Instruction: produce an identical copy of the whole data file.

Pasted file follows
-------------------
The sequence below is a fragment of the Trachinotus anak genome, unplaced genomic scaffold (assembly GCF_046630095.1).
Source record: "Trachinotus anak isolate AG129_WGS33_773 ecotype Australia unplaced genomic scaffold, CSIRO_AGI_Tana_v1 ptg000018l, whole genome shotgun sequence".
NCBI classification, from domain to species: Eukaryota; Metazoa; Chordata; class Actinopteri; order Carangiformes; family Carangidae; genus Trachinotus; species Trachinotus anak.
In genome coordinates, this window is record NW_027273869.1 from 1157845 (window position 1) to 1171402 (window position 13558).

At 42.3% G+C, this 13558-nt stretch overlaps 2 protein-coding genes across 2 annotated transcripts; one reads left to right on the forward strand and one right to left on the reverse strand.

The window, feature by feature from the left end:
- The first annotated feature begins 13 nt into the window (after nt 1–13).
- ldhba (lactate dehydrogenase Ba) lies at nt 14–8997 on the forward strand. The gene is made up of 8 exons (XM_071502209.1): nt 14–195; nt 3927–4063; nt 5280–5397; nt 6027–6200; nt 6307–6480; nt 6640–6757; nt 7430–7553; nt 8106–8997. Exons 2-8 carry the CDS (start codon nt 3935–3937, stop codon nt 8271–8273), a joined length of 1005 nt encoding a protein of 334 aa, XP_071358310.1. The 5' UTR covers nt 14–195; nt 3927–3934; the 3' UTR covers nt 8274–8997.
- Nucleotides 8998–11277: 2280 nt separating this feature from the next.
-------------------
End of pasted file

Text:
The sequence below is a fragment of the Trachinotus anak genome, unplaced genomic scaffold (assembly GCF_046630095.1).
Source record: "Trachinotus anak isolate AG129_WGS33_773 ecotype Australia unplaced genomic scaffold, CSIRO_AGI_Tana_v1 ptg000018l, whole genome shotgun sequence".
NCBI classification, from domain to species: Eukaryota; Metazoa; Chordata; class Actinopteri; order Carangiformes; family Carangidae; genus Trachinotus; species Trachinotus anak.
In genome coordinates, this window is record NW_027273869.1 from 1157845 (window position 1) to 1171402 (window position 13558).

At 42.3% G+C, this 13558-nt stretch overlaps 2 protein-coding genes across 2 annotated transcripts; one reads left to right on the forward strand and one right to left on the reverse strand.

The window, feature by feature from the left end:
- The first annotated feature begins 13 nt into the window (after nt 1–13).
- ldhba (lactate dehydrogenase Ba) lies at nt 14–8997 on the forward strand. The gene is made up of 8 exons (XM_071502209.1): nt 14–195; nt 3927–4063; nt 5280–5397; nt 6027–6200; nt 6307–6480; nt 6640–6757; nt 7430–7553; nt 8106–8997. Exons 2-8 carry the CDS (start codon nt 3935–3937, stop codon nt 8271–8273), a joined length of 1005 nt encoding a protein of 334 aa, XP_071358310.1. The 5' UTR covers nt 14–195; nt 3927–3934; the 3' UTR covers nt 8274–8997.
- Nucleotides 8998–11277: 2280 nt separating this feature from the next.